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The actual code is not interesting for interviews.
It breaks down into two types:
Those who wants to see how are you doing under preassure, and how you solve problems, and those who think that if you can find the trick in the question in 2 minutes, it makes you a good coder.
The idea is not to solve the problem immediatly (if you do, its actualy not the best scenario for you). Show them how you approach the problem, how you think it should be solved, and ask for help in a humble way. then solve, using thier input. Try and find the hidden requirments from the task giver.
leetcode has an odd effect on the interviews. It makes you proficiant at solving problems - but reduces the required communication skills.
Voxera113712y@magicMirror I agree. Its mostly the approach to problem solving and if you can grasp the problem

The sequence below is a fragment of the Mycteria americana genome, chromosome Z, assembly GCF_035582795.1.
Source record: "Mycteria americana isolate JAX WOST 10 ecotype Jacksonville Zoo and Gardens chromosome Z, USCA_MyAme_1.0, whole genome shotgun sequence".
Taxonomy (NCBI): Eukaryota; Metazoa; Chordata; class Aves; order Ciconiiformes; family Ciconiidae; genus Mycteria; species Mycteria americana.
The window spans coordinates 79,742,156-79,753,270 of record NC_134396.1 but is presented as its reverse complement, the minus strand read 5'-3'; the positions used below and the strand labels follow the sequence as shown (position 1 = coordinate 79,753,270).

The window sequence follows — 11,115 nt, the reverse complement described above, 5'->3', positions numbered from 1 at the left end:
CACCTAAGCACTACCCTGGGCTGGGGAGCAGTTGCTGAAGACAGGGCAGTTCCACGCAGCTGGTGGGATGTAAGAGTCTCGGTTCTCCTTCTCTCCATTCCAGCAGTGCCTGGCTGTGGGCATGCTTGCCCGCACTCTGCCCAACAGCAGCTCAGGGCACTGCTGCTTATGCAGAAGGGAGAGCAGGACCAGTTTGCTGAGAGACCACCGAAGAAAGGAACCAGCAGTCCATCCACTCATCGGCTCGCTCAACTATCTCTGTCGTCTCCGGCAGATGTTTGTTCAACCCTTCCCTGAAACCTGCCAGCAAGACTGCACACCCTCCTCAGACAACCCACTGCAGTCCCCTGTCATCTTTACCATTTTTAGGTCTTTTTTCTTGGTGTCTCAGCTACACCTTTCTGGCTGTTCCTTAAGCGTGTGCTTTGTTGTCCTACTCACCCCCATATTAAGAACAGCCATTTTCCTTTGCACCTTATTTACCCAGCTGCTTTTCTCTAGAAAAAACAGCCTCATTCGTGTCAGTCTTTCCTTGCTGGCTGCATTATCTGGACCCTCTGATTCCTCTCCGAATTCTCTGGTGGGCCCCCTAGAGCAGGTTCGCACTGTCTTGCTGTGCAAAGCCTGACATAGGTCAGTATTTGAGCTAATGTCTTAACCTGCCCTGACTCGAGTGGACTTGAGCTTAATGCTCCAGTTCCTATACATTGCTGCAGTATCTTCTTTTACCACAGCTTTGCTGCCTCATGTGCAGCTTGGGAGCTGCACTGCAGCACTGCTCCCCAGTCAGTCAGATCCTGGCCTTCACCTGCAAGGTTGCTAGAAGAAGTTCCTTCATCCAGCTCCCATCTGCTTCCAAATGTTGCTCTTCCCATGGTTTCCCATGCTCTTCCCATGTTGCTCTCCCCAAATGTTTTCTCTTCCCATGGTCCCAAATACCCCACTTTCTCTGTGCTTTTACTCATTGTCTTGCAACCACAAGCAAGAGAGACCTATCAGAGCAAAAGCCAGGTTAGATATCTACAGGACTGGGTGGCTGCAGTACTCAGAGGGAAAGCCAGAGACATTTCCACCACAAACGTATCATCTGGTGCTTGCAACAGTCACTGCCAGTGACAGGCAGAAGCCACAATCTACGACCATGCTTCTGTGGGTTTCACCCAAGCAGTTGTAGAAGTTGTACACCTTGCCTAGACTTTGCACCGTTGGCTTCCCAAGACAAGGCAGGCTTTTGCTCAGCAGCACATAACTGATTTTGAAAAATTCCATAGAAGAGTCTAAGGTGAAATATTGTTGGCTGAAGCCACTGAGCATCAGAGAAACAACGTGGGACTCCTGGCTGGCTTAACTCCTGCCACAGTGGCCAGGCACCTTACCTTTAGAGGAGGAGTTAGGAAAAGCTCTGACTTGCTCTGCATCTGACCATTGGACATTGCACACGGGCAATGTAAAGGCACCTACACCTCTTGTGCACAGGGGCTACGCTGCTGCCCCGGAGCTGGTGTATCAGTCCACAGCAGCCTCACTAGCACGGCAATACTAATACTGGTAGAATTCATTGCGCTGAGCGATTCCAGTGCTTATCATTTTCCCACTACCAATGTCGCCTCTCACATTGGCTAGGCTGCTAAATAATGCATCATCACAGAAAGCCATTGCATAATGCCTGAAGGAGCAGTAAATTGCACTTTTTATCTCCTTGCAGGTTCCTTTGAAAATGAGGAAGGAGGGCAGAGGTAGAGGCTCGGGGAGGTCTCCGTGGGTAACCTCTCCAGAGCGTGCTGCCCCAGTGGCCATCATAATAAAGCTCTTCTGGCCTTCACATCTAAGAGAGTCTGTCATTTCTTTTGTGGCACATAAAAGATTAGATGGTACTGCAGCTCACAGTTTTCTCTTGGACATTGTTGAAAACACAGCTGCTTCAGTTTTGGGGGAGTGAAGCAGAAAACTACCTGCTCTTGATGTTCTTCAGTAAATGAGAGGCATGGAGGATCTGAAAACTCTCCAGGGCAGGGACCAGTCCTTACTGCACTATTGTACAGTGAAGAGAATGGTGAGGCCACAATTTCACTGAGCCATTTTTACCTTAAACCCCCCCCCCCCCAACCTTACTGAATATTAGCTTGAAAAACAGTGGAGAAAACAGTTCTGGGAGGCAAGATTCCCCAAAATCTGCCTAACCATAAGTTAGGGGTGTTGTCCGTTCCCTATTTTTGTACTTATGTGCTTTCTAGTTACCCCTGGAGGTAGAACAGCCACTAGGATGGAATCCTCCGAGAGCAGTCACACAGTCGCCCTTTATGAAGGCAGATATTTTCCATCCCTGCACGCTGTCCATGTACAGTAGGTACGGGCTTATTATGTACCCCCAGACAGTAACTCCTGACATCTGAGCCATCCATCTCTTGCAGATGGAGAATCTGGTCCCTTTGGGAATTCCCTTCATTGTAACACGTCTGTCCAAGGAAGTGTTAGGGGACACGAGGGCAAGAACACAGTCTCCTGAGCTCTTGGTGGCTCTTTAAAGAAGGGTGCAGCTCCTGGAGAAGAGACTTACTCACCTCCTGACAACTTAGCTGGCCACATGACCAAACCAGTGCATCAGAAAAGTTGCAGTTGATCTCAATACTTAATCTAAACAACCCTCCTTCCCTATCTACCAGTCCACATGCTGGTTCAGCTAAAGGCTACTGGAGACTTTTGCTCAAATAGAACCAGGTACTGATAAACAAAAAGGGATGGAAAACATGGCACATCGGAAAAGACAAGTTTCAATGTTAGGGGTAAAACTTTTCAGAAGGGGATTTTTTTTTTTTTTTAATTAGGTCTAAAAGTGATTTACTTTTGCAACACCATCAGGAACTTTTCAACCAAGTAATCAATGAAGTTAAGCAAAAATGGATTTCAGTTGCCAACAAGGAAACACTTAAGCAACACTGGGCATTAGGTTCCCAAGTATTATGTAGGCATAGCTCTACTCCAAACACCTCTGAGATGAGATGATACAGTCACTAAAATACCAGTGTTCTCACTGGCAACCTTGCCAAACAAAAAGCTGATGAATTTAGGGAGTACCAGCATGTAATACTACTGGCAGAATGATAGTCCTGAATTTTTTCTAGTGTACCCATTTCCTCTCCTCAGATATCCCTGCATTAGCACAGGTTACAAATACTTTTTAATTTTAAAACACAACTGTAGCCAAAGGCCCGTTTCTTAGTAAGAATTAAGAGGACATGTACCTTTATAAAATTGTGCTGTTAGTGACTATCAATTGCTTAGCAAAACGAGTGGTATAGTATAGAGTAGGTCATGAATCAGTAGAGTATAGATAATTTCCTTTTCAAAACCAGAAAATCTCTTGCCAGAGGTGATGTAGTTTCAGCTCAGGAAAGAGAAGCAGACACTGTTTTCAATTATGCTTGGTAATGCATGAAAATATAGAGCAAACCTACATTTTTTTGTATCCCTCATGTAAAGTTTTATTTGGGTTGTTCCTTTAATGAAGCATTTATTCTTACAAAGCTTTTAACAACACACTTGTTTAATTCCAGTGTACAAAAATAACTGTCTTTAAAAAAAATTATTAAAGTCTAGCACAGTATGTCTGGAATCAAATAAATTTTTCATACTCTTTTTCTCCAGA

Also in our coding test we state that you should not strive for a perfect solution but it is a bonus if you can identify where you took short turns due to time constraint because that shows not only that you can do a quick solution but that you understand where and why it is a quick and dirty solution and not production quality.
That distinction is not always understood but quite important ;)
In all interviews I've been in they've generally picked the language for me - which makes sense if you're working in a particular language for your job.
If it's up to you I'd just pick whatever language you're more comfortable in for the task. May vary with the task of course - I might pick ocaml for an obviously functional one, or C for an imperative one.